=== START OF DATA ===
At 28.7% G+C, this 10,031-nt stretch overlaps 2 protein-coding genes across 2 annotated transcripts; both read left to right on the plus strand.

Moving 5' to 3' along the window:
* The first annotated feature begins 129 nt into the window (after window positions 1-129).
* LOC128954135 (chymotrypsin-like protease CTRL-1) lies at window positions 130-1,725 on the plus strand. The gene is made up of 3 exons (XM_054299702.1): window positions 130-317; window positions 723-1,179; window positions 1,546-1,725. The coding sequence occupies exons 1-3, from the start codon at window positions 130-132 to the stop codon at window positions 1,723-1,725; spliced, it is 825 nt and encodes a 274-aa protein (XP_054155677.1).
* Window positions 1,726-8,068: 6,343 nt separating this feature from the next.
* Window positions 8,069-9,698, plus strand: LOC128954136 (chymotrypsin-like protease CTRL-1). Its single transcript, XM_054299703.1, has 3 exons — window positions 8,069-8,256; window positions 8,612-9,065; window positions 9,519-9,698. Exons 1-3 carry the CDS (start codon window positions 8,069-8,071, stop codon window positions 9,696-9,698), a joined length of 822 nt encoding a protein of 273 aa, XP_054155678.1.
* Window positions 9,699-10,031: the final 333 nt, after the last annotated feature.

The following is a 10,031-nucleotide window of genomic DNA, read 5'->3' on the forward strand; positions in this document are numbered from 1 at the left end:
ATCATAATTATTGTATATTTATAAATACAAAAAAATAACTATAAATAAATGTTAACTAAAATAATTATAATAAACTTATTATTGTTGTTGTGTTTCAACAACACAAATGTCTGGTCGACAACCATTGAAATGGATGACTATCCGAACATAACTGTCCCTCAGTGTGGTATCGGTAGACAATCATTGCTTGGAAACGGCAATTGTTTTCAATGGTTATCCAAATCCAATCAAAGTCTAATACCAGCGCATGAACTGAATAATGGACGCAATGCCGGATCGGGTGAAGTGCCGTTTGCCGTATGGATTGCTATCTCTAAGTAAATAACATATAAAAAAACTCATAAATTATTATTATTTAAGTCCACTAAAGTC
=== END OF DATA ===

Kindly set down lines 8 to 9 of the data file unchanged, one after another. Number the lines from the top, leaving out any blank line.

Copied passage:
The following is a 10,031-nucleotide window of genomic DNA, read 5'->3' on the forward strand; positions in this document are numbered from 1 at the left end:
ATCATAATTATTGTATATTTATAAATACAAAAAAATAACTATAAATAAATGTTAACTAAAATAATTATAATAAACTTATTATTGTTGTTGTGTTTCAACAACACAAATGTCTGGTCGACAACCATTGAAATGGATGACTATCCGAACATAACTGTCCCTCAGTGTGGTATCGGTAGACAATCATTGCTTGGAAACGGCAATTGTTTTCAATGGTTATCCAAATCCAATCAAAGTCTAATACCAGCGCATGAACTGAATAATGGACGCAATGCCGGATCGGGTGAAGTGCCGTTTGCCGTATGGATTGCTATCTCTAAGTAAATAACATATAAAAAAACTCATAAATTATTATTATTTAAGTCCACTAAAGTC